We also had to find a good hazer to work with, and had the most success and laser visibility with an Ultratec Radiance Hazer. And sound reactiveness was a success! Hooked up through an Arduino and running through Max/MSP, we programmed the lasers to fade out with sound, which was interesting with the prevalent styles of music at the event.

Here is a gallery of images showing some of our process, setup, etc. Thanks to Sean Marven, Emad Dabiri, and Daeve Fellows for supplying some of the images!

Special thanks to:
Site 3 CoLaboratory
Brett Hagman
Dann Hines
Heather Mahzar
+ Jubal Brown, Sean Marven, and the rest of the team that put on such a wicked show!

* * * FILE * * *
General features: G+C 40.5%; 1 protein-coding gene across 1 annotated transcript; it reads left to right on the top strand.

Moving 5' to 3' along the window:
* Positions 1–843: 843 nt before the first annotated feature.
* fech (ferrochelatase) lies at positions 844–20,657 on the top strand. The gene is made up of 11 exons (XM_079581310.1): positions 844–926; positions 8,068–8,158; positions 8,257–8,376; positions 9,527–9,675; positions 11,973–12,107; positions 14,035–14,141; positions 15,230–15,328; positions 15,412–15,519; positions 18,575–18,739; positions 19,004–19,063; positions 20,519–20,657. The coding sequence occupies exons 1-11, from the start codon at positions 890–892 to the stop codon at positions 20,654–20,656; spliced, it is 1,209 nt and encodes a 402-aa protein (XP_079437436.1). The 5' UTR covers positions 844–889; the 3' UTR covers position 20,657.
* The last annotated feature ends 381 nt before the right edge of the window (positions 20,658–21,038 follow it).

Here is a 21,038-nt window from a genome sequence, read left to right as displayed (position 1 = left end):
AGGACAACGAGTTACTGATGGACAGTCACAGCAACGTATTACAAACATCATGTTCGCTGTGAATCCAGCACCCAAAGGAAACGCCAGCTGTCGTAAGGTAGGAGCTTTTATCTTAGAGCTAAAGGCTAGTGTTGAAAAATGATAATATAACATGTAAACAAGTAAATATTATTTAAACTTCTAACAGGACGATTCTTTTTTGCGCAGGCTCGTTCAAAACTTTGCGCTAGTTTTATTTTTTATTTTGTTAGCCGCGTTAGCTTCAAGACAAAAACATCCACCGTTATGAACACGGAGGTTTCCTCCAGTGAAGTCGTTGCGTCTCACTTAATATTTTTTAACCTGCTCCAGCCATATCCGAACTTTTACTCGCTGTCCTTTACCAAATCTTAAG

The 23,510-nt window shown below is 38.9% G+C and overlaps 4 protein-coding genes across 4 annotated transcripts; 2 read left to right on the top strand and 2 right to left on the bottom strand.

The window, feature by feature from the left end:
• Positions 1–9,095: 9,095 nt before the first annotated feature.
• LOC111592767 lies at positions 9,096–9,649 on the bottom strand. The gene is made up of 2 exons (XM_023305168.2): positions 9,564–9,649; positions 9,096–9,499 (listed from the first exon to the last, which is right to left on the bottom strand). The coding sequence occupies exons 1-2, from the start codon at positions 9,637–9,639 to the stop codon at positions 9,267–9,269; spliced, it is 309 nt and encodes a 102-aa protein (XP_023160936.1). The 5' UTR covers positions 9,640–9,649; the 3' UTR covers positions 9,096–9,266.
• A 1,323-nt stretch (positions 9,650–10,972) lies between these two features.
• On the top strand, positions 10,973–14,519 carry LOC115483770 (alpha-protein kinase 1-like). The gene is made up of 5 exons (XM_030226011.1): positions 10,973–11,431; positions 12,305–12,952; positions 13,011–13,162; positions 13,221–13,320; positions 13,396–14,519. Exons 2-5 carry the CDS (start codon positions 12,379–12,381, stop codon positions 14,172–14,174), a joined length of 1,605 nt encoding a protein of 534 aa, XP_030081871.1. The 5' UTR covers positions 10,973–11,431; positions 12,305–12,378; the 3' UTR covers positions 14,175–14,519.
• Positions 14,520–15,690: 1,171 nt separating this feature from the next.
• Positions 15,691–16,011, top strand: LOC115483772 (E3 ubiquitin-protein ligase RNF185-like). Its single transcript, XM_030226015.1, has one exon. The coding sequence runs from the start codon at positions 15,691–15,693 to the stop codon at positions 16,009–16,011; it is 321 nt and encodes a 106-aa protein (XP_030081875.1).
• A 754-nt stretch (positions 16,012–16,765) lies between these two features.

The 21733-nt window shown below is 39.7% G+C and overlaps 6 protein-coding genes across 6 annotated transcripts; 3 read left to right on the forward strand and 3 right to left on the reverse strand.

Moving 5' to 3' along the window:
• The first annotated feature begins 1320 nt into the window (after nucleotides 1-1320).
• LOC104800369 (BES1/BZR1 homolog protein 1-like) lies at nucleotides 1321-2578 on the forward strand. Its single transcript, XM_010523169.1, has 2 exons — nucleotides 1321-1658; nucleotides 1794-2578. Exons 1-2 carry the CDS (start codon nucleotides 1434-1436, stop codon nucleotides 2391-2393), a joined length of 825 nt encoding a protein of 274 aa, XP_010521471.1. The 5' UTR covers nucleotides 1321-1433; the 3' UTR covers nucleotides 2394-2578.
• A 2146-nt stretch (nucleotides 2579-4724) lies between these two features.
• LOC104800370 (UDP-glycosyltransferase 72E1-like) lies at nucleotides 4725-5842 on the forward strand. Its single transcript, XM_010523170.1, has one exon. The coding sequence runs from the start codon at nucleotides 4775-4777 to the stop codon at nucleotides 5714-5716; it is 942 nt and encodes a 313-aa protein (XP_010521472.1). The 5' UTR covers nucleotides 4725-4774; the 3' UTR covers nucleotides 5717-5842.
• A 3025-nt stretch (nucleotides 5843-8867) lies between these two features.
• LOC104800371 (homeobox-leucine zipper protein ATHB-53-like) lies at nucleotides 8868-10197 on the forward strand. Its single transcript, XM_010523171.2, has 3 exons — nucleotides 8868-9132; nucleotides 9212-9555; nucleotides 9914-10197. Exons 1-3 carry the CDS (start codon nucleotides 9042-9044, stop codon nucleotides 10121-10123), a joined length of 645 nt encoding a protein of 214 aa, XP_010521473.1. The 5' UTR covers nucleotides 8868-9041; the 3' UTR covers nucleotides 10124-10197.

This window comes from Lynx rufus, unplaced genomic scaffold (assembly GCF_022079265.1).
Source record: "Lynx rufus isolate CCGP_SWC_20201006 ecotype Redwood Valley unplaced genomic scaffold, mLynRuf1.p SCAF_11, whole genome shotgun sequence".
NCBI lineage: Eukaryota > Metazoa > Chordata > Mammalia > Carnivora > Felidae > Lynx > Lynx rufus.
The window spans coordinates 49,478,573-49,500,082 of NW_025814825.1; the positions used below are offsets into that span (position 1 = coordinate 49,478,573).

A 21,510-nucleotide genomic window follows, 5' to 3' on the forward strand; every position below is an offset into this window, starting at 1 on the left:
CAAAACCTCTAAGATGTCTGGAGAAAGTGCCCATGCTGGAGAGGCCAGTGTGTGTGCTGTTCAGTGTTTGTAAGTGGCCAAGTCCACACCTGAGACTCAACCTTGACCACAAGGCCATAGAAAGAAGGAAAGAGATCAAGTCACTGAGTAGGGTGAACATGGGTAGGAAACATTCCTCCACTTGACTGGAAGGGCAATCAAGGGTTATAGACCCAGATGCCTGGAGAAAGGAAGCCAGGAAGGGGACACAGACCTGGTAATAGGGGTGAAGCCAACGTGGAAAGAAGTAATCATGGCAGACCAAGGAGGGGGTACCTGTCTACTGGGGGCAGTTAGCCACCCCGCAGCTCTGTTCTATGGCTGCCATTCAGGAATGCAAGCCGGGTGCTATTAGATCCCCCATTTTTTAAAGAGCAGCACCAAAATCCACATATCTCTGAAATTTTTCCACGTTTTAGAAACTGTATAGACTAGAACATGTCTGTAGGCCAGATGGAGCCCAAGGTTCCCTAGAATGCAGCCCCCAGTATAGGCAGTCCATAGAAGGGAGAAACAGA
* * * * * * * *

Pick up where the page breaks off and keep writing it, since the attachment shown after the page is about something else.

Oh yeah, and hail Satan or whatever.

Youtube Nation!

Looks like YouTube Nation featured our working controller PSX controller bra/bro performance at Vector Fest 2013! Awesome to be in the mentioned same breath as some world class talent!

Check out the video here:


We’re going to be doing some installation work for this wicked lineup! Super stoked.

Shit Fun Venetian Snares Flyer - June 14, 2014


and from the VIDEODROME videos and installations by:
Daeve Fellows
Dona Arbabzadeh
Clint Enns
Video Samurai
Dr. Neptune
Graham Kartna
Roxanne Luchak
Hopkins Duffield
+more TBA

Check out the Facebook event page for more info!

Drone Day

This coming Saturday, we’re presenting our video-music project, Drone, for the event, |||DRONE ALONE

May 10th @ May Bar
876 Dundas St. West, Toronto
Doors at 8pm

Check out the Facebook event page for more info!

Drone Alone Event Poster